[Note: Poe to Snodgrass, January 17, 1841: “Your letters are always welcome -- albeit ‘few and far between’ (what an infamous tautology is that by the bye, for visits that are few must be far between) . . .” Also mentioned in Pinakidia and Marginalia.]
[page 754, column 1:]
POE AT WEST POINT.
NUMBER 28 South Barracks, in the last months of the year of our Lord 1830, was pretty generally regarded as a hard room. Cadets who aspired to high standing on the Merit Roll were not much given to visiting it, at least in daytime. To compensate in some measure for this neglect, however, the inspecting-officer was uncommonly punctual in his visits, and rarely failed to find some subject for his daily report of demerit. The old barracks have passed away, and are now only a dream of stone and mortar; but the records of the sins of omission and commission of Number 28 [column 2:] and its occupants remain, and are filed carefully away among the dusty archives of the Academy.
Edgar A. Poe was one of the occupants of the room. “Old P----” and the writer of this sketch completed the household. The first conversation I had with Poe after we became installed as room-mates was characteristic of the man. A volume of Campbell’s Poems was lying upon my table, and he tossed it contemptuously aside, with the curt remark: “Campbell is a plagiarist;” then without waiting for a reply he picked up the book, and turned the leaves over rapidly until he found the passage he was looking for.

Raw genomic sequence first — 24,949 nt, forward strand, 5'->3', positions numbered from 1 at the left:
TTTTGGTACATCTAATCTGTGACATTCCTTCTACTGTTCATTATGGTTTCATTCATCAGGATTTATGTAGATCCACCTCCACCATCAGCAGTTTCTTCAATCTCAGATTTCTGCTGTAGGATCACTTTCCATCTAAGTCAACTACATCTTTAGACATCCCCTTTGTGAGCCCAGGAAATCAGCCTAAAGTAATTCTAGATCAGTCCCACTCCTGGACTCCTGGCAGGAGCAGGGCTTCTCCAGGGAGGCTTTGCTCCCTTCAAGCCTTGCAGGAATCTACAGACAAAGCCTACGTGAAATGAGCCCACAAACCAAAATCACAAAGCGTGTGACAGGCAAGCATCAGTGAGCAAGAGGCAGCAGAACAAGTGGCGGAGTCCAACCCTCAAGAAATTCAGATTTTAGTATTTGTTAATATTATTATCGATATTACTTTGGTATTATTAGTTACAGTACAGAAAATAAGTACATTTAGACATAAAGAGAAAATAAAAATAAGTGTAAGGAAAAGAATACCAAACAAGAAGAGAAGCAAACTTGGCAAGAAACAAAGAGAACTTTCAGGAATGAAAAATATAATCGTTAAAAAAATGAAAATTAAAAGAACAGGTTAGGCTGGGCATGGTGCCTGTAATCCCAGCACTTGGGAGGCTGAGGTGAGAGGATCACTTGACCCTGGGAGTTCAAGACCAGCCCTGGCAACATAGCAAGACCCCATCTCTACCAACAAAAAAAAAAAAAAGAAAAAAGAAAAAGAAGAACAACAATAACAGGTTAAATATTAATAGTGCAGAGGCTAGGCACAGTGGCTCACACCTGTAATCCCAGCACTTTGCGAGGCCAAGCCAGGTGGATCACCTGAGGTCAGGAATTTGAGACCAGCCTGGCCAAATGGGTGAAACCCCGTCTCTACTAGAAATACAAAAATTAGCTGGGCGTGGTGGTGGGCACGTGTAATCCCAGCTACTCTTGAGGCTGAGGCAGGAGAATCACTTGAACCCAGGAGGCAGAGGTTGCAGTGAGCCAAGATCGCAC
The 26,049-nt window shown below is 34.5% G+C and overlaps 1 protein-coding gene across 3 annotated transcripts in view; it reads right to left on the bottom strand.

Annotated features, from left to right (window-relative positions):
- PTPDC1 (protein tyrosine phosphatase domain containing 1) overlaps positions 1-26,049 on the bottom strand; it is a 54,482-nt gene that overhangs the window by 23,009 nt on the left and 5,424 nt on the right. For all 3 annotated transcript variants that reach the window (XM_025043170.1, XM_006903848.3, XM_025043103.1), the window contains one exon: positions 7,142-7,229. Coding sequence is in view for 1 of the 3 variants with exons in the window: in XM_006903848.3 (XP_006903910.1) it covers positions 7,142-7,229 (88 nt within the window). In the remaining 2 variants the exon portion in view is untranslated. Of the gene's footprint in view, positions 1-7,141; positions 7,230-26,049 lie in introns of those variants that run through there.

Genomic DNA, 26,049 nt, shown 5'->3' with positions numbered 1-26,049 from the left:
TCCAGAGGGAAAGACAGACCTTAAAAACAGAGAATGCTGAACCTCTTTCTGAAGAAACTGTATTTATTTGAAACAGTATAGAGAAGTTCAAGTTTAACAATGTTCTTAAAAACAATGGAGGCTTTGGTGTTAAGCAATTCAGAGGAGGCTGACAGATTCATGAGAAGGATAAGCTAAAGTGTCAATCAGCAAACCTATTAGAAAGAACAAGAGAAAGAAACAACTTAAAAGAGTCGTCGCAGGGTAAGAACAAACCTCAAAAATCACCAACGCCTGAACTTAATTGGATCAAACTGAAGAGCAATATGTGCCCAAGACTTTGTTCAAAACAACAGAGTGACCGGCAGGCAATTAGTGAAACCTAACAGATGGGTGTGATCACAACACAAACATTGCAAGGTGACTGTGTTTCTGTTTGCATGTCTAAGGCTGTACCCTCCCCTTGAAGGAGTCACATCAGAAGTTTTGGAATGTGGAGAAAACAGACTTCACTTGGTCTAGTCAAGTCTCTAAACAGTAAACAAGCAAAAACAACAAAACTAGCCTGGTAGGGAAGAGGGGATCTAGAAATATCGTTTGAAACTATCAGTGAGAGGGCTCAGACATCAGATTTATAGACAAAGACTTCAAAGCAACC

“There,” said he, “is a line more often quoted than any other passage of his: ‘Like angel visits few and far between,’ and he stole it bodily from Blair’s Grave. Not satisfied with the theft, he has spoiled it in the effort to disguise it. Blair wrote ‘Like angel visits short and far between.’ Campbell’s ‘few and far between’ is mere tautology.”
Poe at that time, though only about twenty years of age, had the appearance of being much older. He had a worn, weary, discontented look, not easily forgotten by those who were intimate with him. Poe was easily fretted by any jest at his expense, and was not a little annoyed by a story that some of the class got up, to the effect that he had procured a cadet’s appointment for his son, and the boy having died, the father had substituted himself in his place. Another report current in the corps was that he was a grandson of Benedict Arnold. Some good-natured friend told him of it, and Poe did not contradict it, but seemed rather pleased than otherwise at the mistake.
Very early in his brief career at the Point he established a high reputation for genius, and poems and squibs of local interest were daily issued from Number 28 and went the round of the Classes. One of the first things of the kind that he perpetrated was a diatribe in which all of the officers of the Academy, from Colonel Thayer down, were duly if not favorably noticed. I can recall but one stanza. It ran thus:
“John Locke was a very great name;
Joe Locke was a greater in short;